Antidepressants are medications used in the treatment of depression, but many can also be used in conditions such as anxiety disorders and obsessive compulsive disorder. Most antidepressants are taken orally.
What we already know
To understand antidepressants, it is important to understand the key biological theory of what causes depression. Although not fully clear, depression may be caused by a deficit of monoamine neurotransmitters (e.g serotonin, noradrenaline, dopamine) at certain sites in the brain and so most antidepressants aim to restore this deficit.
Antidepressants can be divided into six groups, based on their mechanism of action:
- Selective Serotonin Reuptake Inhibitors (SSRIs) e.g. Citalopram, Sertraline
- Serotonin-Noradrenaline Reuptake Inhibitors (SNRIs) e.g. Venlafaxine, Duloxetine
- Noradrenergic and Specific Serotonergic Antidepressants (NaSSAs) e.g. Mirtazapine
- Tricyclic Antidepressants (TCAs) e.g. Amitriptyline, Imipramine
- Monoamine Oxidase Inhibitors (MAO-Is) e.g. Phenelzine, Moclobemide
- Miscellaneous e.g. Bupropion, Trazodone, Reboxetine
Side effects depend on the mechanism of action and can vary from person to person.
NICE guidelines suggest use of antidepressants in moderate or severe cases of depression only. The risks of antidepressant medication use in mild depression outweigh the risks, so other forms of therapy are recommended in these cases.
Areas of uncertainty
- The exact mechanisms of action – we are yet to find out exactly why and how many of the antidepressants work (there are inconsistencies in the monoamine theory of depression)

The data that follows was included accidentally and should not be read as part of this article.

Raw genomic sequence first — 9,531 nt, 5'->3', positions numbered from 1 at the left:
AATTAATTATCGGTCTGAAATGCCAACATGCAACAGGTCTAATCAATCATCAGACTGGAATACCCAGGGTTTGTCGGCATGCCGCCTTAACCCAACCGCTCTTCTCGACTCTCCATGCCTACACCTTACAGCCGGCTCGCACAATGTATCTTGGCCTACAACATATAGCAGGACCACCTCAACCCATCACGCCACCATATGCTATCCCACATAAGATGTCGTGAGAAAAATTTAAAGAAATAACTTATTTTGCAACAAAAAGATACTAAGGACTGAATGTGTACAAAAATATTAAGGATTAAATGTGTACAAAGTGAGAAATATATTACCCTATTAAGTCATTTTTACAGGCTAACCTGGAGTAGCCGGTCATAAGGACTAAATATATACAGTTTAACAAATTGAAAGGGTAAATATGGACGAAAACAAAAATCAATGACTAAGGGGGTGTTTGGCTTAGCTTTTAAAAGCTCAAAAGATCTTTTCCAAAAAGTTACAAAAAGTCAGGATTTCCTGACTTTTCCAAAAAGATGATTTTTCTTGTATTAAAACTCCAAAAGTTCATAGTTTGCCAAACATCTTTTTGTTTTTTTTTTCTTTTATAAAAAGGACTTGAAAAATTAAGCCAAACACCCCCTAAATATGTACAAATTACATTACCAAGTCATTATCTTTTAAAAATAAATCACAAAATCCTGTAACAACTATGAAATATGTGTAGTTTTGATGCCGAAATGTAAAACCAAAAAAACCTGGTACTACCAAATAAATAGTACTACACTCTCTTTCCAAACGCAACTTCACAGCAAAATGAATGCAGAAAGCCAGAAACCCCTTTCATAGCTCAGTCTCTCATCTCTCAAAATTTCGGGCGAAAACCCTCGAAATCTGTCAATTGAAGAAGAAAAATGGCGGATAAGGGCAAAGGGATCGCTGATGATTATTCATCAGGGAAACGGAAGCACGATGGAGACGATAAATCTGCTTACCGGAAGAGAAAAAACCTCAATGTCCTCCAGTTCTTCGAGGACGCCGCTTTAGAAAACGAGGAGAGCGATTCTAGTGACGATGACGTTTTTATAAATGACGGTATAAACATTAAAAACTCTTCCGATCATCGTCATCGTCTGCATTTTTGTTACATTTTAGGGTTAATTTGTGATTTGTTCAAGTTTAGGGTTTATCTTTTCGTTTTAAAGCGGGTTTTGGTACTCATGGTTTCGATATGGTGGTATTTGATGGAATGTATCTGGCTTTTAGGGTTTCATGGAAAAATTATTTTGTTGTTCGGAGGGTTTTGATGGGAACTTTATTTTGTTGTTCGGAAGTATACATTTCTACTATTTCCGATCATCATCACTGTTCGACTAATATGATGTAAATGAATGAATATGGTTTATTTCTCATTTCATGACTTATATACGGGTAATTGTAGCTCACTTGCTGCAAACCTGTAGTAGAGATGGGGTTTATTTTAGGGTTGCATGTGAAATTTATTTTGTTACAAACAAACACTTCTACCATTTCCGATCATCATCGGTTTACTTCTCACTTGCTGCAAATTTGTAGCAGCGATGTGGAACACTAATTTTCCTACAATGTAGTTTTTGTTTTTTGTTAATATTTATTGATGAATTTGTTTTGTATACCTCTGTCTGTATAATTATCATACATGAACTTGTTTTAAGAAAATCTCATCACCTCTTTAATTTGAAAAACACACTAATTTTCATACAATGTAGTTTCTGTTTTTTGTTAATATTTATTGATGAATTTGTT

- How to limit side effects associated with antidepressant use
- Using antidepressants in special groups - limited data exists for which antidepressants (if any) are best to use in pregnant women, children and the elderly
What’s in the pipeline
- Ketamine has been shown to have promising antidepressant effects, although further randomised placebo-controlled trials are needed (Coyle and Laws, 2015)
- Research is ongoing into the biological causes of depression and it is hoped that when this is better understood, therapy can be targeted towards the exact cause
- Further research is also being conducted into the long term effects of antidepressants
NICE guidelines CG90 (2009) ‘Depression in adults: The treatment and management of depression in adults’ [PDF]
Semple, D. and Smyth, R. (eds.) (2013) Oxford Handbook of Psychiatry. 3rd ed. Oxford: Oxford University Press. (Publisher)
Coyle, C. M. and Laws, K. R. (2015), ‘The use of ketamine as an antidepressant: a systematic review and meta-analysis.’ Hum. Psychopharmacol Clin Exp, doi: 10.1002/hup.2475 [Abstract]
Written by: Josephine Neale
Last updated: Sep 2015
Review due: Sep 2016